No doubt Iran hopes that trying this stunt again, this time targeting the Great Satan itself instead of merely its gentler ally, might gather even more support amongst various anti-American and Third World regimes. It is easy to predict their strategy. Darker, tragic periods in America’s history will be exploited to produce a glossy press package that bemoans slavery, the internment of Japanese, the plight of illegal immigrants, and anything else Iran feels might be used to embarrass the United States and President Obama personally. No doubt Iran’s propaganda writers will take particular delight in rubbing the controversial history of blacks in America in the face of America’s first African-American commander-in-chief.


Though it is of course insane to dare compare the human rights record of Iran and the United States, it does not take much of leap of imagination to foresee any such propaganda rag becoming quite successful. Hugo Chavez could mandate its inclusion in every Venezuelan child’s school curriculum. The Castro Brothers could spread it far and wide across their island. In the Middle East, it could rival the Protocols in brisk sales.


Even amongst Western liberals, it might come to be regarded with grudging respect. How difficult is it to envision liberals discussing it, and after a few token comments deploring Iran’s human rights record, the conversation then veering into statements like, “But you know, it does raise very fair points about American society…” For those in the West determined to hate everything that America stands for, it might become a popular reference book, a one-stop-shopping guide for everything that America has ever done wrong. Michael Moore might soon be facing some competition in the anti-American media market, but sadly, there’s almost certainly more than enough demand even inside America to sop up all that’s printed.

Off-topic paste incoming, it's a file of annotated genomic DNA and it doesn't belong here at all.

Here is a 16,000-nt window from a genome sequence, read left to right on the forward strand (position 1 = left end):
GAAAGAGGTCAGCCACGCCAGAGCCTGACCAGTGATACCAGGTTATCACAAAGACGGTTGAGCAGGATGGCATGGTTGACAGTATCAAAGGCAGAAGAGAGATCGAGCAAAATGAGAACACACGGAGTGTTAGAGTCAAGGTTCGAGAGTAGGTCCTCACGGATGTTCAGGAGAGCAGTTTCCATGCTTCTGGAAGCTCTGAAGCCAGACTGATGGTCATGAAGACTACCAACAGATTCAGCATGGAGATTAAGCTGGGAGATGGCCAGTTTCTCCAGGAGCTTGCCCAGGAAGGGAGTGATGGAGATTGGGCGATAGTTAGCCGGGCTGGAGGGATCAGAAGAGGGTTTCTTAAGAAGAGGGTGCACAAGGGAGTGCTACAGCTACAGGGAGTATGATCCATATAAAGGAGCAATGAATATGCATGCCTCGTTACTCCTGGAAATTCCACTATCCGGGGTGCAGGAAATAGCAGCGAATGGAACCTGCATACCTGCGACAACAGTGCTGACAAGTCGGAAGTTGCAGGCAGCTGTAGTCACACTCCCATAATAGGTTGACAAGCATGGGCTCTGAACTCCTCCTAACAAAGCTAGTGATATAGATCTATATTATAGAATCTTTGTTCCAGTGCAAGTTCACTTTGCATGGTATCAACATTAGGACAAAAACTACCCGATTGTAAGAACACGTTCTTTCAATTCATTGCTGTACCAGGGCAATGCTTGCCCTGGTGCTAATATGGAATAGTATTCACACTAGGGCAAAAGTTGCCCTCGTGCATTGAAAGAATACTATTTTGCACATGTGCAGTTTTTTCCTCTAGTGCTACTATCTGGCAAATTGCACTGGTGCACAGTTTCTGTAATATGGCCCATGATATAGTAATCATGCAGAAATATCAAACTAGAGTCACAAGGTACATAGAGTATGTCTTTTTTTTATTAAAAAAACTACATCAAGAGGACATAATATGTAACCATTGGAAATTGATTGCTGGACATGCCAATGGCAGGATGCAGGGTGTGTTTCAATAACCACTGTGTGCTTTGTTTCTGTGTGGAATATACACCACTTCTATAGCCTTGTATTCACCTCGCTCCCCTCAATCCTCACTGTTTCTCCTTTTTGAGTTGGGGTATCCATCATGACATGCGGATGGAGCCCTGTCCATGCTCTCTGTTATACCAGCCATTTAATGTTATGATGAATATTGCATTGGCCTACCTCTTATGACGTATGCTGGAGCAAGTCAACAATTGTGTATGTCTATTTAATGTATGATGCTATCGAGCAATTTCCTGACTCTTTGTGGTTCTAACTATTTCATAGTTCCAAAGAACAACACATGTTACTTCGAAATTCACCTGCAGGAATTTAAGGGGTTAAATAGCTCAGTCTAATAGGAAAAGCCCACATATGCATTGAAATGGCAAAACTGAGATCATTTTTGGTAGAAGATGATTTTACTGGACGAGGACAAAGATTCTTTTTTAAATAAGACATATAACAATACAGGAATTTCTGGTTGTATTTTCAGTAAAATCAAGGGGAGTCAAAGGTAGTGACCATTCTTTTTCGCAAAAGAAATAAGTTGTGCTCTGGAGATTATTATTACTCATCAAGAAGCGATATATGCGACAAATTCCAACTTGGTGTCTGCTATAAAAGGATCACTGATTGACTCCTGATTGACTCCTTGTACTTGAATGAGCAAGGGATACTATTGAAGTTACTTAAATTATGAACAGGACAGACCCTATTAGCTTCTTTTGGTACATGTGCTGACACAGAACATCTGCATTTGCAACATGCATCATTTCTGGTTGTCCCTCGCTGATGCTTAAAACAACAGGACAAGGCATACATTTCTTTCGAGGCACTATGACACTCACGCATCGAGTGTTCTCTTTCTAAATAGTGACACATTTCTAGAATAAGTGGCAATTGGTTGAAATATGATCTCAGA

The absurdity of this is laid bare by the increasingly frequent reports of absolutely deplorable conduct by agents of the Iranian state. Iranian reformer and Ahmadinejad foe Mehdi Karroubi has given a platform to an Iranian man detained during the recent post-election demonstrations. The man, who remains understandably anonymous, tells a sickening story. Arrested during the recent post-election protests, he was chained, beaten, and raped by prison guards, officers in the employ of the Iranian state. Was this brutal violation a state-sanctioned act? It is impossible to say, but certainly, rape and torture of political prisoners while in custody and especially during interrogations is nothing new in Iran.


Even while his guards rape and torture their way through Iran’s large and growing supply of political prisoners, Ahmadinejad seeks to deflect attention from these and other crimes by rallying the world around the cause of American injustice. While the exact form the Iranian effort will take remains unclear, two things are certain. It will be more successful around the world than it has any right to be, and President Obama’s seemingly earnest efforts to open a new dialogue with Tehran will lead nowhere so long as the Iranians find it easier to condemn America than reform themselves.

Matt Gurney is an assistant editor for comment at Canada’s National Post, and writes and speaks on issues of military and geopolitical concern. He can be reached at mgurney.responses@gmail.com